- Table View
- List View
For more than two hundred years, Americans have imagined and described Cuba and its relationship to the United States by conjuring up a variety of striking images--Cuba as a woman, a neighbor, a ripe fruit, a child learning to ride a bicycle. Louis A. Perez Jr. offers a revealing history of these metaphorical and depictive motifs and discovers the powerful motives behind such characterizations of the island as they have persisted and changed since the early nineteenth century. Drawing on texts and visual images produced by Americans ranging from government officials, policy makers, and journalists to travelers, tourists, poets, and lyricists, Perez argues that these charged and coded images of persuasion and mediation were in service to America's imperial impulses over Cuba.
Admiral Jake Grafton is overseeing a shipment of nerve gas being transferred from a top-secret U.S. stockpile at Guantanamo Bay. But a power struggle inside Cuba has ignited an explosive plot and turned a horrific new weapon on the U.S. Now, Jake must strap himself into the cockpit of a new generation of American aircraft and fly blind in to the heart of an island that is about to blow - and take the whole world with it ...
A sexy, shoot-em-up telling of the CIA and FBI's attempts to take control of Castro's Cuba before and during the Kennedy administration, Pavia's colorful account reveals high-stakes bumbling and wishful thinking on the part of U.S. intelligence and diplomatic officials. The story features a bold cast of characters: Casino owners, washed up oddities like actor Errol Flynn, mob boss Santo Trafficante, and a covert band of ex-cons dubbed the "Doughnut Army" converge with countless agents trying to keep a lid on the tinderbox of revolutionary Cuba and Cuban Miami. The book is based on extensive interviews with the American Cold Warriors who lived and breathed "The Cuba Project."
When Cuba's centralized system for providing basic social services began to erode in the early 1990s, Christian and Afro-Cuban religious groups took on new social and political responsibilities. They began to work openly with state institutions on projects such as the promotion of Afro-Cuban heritage to encourage tourism, and community welfare initiatives to confront drug use, prostitution, and housing decay. In this rich ethnography, the anthropologist Adrian H. Hearn provides a detailed, on-the-ground analysis of how the Cuban state and local religious groups collaborate on community development projects and work with the many foreign development agencies operating in Cuba. Hearn argues that the growing number of collaborations between state and non-state actors has begun to consolidate the foundations of a civil society in Cuba. While conducting research, Hearn lived for one year each in two Santera temple-houses: one located in Old Havana and the other in Santiago de Cuba. During those stays he conducted numerous interviews: with the historian of Havana and the conservationist of Santiago de Cuba (officials roughly equivalent to mayors in the United States), acclaimed writers, influential leaders of Afro-Cuban religions, and many citizens involved in community development initiatives. Hearn draws on those interviews, his participant observation in the temple-houses, case studies, and archival research to convey the daily life experiences and motivations of religious practitioners, development workers, and politicians. Using the concept of social capital, he explains the state's desire to incorporate tightly knit religious groups into its community development projects, and he illuminates a fundamental challenge facing Cuba's religious communities: how to maintain their spiritual integrity and internal solidarity while participating in state-directed projects.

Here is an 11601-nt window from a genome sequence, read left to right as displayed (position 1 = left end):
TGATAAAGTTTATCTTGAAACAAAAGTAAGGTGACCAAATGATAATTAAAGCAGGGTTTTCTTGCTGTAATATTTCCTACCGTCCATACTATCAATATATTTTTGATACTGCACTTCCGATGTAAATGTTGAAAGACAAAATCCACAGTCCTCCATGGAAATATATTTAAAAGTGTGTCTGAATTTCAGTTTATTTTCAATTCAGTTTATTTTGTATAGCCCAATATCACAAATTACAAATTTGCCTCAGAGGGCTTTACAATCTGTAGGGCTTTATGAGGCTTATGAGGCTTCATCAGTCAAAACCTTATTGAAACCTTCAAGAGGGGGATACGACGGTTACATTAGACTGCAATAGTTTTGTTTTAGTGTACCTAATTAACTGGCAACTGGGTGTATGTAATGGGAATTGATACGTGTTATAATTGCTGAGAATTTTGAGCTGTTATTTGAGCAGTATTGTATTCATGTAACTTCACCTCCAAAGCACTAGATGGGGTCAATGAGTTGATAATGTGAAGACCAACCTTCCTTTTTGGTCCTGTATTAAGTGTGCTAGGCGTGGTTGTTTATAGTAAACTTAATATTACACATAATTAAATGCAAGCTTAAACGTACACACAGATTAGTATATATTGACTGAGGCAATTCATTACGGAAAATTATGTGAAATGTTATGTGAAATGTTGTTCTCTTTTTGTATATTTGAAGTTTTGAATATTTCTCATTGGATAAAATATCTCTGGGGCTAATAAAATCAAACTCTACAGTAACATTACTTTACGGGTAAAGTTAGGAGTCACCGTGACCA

This book explores the tensions and contradictions of post-Soviet-era Cuba's use of tourism, a fundamentally capitalist tool, to sustain its socialist economy.
When Fidel Castro allows thousands of Cubans to depart for America in the Mariel Boatlift, he exports the worst criminals and undesirables of his country along with them. To monitor the situation, the CIA sends infiltrators to Cuba-where they vanish without a trace. In desperation, the Agency turns to ex-Navy SEAL Dusky MacMorgan to go in and find out what happened. Amid the chaos and deception in Mariel's savage underworld, MacMorgan must keep on his toes and off the radar if he's going to discover the truth without disappearing himself. .
In the Cuban town of Sagua la Grande, a young Roberto Gonzalez Echevarria peers out the window of his family home on the morning of the Nochebuena fiesta as preparations begin for the slaughter of a feast day pig. The author recalls 'watching them at a distance, though thinking, fearing, that once I grew older I would have to participate in the whole event'. Now an acclaimed scholar of Latin American literature, Gonzalez Echevarria returns to the rituals that defined his young life in Cuban Fiestas. Drawing from art, literature, film, and even the national sport of baseball, he vividly reveals the fiesta as a dynamic force of both destruction and renewal in the life of a people. Roberto Gonzalez Echevarria masterfully exposes the distinctive elements of the fiesta cubana that give depth and coherence to more than two centuries of Cuban cultural life. Reaching back to nineteenth-century traditions of Cuban art and literature, and augmenting them, in the twentieth, with the arts of narrative, the aesthetic performances of sport and entertainment in nightclubs, on the baseball diamond, and in movie theatres, "Cuban Fiestas" renders the lilting strains of the fiesta and drum beats of the passage of time as keys to understanding the dynamic quality of Cuban culture. Gonzalez Echevarria's explorations are also illuminated by autobiographical vignettes that unveil the ever-shifting impact of the fiesta on the author's own story of exile and return.